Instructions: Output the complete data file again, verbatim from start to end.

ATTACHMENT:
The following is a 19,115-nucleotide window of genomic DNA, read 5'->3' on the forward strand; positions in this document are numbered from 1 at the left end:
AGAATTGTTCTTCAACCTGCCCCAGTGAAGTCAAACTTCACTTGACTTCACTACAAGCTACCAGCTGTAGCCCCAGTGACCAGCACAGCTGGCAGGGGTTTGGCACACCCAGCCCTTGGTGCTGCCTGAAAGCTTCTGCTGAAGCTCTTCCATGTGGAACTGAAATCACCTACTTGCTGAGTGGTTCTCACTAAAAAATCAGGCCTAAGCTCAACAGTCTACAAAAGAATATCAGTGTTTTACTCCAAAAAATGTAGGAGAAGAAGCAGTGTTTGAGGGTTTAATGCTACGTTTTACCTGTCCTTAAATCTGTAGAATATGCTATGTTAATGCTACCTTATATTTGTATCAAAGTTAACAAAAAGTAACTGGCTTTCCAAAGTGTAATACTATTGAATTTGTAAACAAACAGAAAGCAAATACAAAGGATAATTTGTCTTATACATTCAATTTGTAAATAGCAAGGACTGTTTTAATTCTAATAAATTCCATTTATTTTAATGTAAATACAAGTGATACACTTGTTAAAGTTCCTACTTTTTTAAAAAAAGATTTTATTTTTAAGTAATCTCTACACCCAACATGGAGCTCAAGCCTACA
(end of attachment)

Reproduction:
The following is a 19,115-nucleotide window of genomic DNA, read 5'->3' on the forward strand; positions in this document are numbered from 1 at the left end:
AGAATTGTTCTTCAACCTGCCCCAGTGAAGTCAAACTTCACTTGACTTCACTACAAGCTACCAGCTGTAGCCCCAGTGACCAGCACAGCTGGCAGGGGTTTGGCACACCCAGCCCTTGGTGCTGCCTGAAAGCTTCTGCTGAAGCTCTTCCATGTGGAACTGAAATCACCTACTTGCTGAGTGGTTCTCACTAAAAAATCAGGCCTAAGCTCAACAGTCTACAAAAGAATATCAGTGTTTTACTCCAAAAAATGTAGGAGAAGAAGCAGTGTTTGAGGGTTTAATGCTACGTTTTACCTGTCCTTAAATCTGTAGAATATGCTATGTTAATGCTACCTTATATTTGTATCAAAGTTAACAAAAAGTAACTGGCTTTCCAAAGTGTAATACTATTGAATTTGTAAACAAACAGAAAGCAAATACAAAGGATAATTTGTCTTATACATTCAATTTGTAAATAGCAAGGACTGTTTTAATTCTAATAAATTCCATTTATTTTAATGTAAATACAAGTGATACACTTGTTAAAGTTCCTACTTTTTTAAAAAAAGATTTTATTTTTAAGTAATCTCTACACCCAACATGGAGCTCAAGCCTACA